It’s fall already? In comparison to past offseasons, this one offered little intrigue for the Big Ten. While college basketball was preoccupied learning about the ragers thrown at Louisville, and chuckling at Larry Brown’s inability to keep a school out of trouble, the Big Ten was collectively surveying their expanding riches.
**Maryland **is the popular choice to sit atop the standings come March, and for good reason. The Terps were a 3-seed last year, and lost very little from that team. Oh, and quite a bit of that talent returns this year in the form of sophomores, which is the single best way any team can improve, outside of landing top-10 recruits. But Maryland also did that. Oh, and they landed impact transfers (Robert Carter from Georgia Tech, Rasheed Sulaimon from Duke) as well. All of this is to say that the Terps will almost surely be very good this season, and expectations for Mark Turgeon could not be higher. If he’s going to bring a Final Four banner to College Park, you have to figure this will be the season.
But should Maryland really be the top pick? After all, the Terps were insanely fortunate last season in close games. On a per possession basis, UMD was closer to a 10-win team than the 14-wins that they actually garnered in conference play. While noting that 10 wins is still quite the lofty perch from which to launch with Turgeon’s shiny new toys, I submit that we should not be so quick to discount others in this race. My primary contender would be Michigan State. After all, Tom Izzo’s team was clearly superior on a per possession basis than the Terps last season, and MSU boasts its own incoming 5-star talent as well. And as far as transfer talent goes, the Spartans welcome the best addition to the conference in Eron Harris, who was last season at West Virginia a couple seasons ago as a highly accurate, high-volume sharpshooter. And lest you forget, this is a Final Four team that is returning over two-thirds of last year’s minutes. Sure, the pieces that did leave (notably Travis Trice and Branden Dawson) were critical to that team’s success, but it’s not hard to imagine that a Denzel Valentine/Harris/Bryn Forbes backcourt could well end up as the best in the conference.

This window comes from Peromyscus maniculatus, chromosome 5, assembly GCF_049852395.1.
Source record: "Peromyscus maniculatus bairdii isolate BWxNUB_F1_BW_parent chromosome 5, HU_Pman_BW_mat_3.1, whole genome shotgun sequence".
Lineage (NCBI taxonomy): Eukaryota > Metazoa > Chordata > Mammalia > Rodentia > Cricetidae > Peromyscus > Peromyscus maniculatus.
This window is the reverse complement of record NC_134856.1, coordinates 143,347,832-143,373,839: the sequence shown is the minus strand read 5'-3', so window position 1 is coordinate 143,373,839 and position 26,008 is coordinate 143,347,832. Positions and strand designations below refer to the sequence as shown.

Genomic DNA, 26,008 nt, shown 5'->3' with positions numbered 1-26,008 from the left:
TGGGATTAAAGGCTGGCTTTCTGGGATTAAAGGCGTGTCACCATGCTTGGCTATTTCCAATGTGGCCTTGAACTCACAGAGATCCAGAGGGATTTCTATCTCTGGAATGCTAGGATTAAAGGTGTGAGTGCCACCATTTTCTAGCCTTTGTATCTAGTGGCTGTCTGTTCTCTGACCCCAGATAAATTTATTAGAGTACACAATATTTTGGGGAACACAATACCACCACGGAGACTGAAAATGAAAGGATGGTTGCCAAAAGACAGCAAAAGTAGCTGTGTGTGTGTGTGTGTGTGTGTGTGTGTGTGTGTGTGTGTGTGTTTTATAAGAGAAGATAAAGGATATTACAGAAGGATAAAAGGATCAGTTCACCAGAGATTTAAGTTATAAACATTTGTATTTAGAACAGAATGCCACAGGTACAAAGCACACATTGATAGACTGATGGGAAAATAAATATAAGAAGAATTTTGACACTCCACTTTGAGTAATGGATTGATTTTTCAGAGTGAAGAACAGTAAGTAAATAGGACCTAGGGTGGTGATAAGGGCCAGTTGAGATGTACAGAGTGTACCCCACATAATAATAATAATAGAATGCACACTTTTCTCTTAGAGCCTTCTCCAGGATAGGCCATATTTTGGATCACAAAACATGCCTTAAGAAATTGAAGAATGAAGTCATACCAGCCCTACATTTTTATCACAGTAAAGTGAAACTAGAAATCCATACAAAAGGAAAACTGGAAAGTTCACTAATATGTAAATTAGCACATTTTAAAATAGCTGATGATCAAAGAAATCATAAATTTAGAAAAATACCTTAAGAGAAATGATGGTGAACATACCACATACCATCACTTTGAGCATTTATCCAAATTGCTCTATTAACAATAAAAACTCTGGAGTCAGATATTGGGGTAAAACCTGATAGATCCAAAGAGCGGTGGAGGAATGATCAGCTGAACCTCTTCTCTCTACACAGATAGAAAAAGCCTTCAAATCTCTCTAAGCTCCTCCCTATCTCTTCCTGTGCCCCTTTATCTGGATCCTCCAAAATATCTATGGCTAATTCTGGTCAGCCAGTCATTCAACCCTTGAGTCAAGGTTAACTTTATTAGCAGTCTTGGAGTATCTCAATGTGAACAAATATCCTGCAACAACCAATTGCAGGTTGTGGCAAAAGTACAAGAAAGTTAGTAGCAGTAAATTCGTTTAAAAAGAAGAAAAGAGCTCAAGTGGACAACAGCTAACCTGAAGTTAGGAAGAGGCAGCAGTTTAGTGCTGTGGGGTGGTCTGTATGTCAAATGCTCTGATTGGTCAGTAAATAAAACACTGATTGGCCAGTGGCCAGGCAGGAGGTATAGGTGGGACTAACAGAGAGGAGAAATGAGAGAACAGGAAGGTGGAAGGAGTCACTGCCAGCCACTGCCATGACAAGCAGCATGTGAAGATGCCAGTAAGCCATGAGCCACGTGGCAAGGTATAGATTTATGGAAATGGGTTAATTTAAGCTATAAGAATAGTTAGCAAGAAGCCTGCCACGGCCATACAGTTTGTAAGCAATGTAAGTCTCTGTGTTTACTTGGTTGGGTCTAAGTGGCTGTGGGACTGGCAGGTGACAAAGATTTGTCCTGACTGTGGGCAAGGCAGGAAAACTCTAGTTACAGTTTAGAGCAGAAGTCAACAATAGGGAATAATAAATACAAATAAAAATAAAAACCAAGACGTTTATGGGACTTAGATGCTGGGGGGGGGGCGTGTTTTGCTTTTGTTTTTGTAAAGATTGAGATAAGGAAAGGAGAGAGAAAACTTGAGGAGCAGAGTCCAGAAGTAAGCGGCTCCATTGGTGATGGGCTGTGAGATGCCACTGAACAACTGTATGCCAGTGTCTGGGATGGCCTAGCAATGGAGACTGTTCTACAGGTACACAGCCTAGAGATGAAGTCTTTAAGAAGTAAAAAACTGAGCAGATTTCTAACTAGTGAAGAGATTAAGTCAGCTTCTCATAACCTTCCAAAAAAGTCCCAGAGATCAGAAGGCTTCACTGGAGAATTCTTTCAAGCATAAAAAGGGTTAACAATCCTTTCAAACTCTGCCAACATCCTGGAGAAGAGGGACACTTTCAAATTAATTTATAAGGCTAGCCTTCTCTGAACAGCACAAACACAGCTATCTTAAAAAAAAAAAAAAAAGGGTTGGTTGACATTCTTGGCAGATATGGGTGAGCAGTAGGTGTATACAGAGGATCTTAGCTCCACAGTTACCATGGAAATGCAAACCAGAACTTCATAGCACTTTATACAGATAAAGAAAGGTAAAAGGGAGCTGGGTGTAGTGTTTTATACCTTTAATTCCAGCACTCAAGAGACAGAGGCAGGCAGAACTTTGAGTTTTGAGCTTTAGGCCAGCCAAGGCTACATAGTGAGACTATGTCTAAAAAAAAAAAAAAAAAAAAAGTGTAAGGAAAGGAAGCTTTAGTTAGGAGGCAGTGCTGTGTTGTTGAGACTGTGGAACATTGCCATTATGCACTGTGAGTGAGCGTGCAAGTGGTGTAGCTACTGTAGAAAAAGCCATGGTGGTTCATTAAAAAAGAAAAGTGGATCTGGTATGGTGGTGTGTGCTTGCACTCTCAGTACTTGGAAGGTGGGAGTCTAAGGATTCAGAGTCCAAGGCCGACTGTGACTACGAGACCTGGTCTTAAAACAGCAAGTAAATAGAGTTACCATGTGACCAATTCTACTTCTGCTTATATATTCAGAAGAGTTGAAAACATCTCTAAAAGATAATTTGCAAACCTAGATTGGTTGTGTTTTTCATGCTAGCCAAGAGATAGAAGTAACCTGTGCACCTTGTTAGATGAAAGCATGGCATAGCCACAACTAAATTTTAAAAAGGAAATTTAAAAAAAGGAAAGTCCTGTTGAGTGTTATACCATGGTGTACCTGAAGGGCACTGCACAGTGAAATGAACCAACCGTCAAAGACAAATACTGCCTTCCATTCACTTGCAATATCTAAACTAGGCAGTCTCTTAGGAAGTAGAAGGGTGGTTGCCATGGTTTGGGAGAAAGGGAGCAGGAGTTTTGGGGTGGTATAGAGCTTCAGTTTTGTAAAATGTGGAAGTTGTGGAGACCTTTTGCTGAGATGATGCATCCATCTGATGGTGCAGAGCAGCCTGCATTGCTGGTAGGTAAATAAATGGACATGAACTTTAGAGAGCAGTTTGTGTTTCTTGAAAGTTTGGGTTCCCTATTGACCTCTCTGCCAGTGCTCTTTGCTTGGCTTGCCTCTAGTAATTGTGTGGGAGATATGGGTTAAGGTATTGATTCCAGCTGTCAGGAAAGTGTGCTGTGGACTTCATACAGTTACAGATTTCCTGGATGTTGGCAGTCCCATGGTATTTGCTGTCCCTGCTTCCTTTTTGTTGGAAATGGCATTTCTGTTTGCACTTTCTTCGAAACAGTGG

I know **Indiana **is a popular pick for one of the top spots, but I’m unconvinced. The argument goes something like this: (1) Indiana had a great offense last year, even while playing a lot of freshmen; (2) those freshmen are back; and (3) the defense just has to get to “respectable” to make this team extremely good. I don’t disagree with any of those things, but I think (3) ranks as more elusive than people are willing to credit. Consider the Big Ten defensive efficiency rankings for Indiana under Tom Crean:
“Respectable” has been the high end of things for Crean, and those years coincided with the presence of stout defenders Victor Oladipo or Noah Vonleh. I certainly didn’t see a budding Big Ten Defensive Player of the Year on last year’s roster, and given the fact that incoming freshman Thomas Bryant was merely the third-best shotblocker on his AAU team (to be fair, this guy was on that team), I suspect he isn’t ready to be one, either. So I don’t think Indiana’s defense will be much to write home about.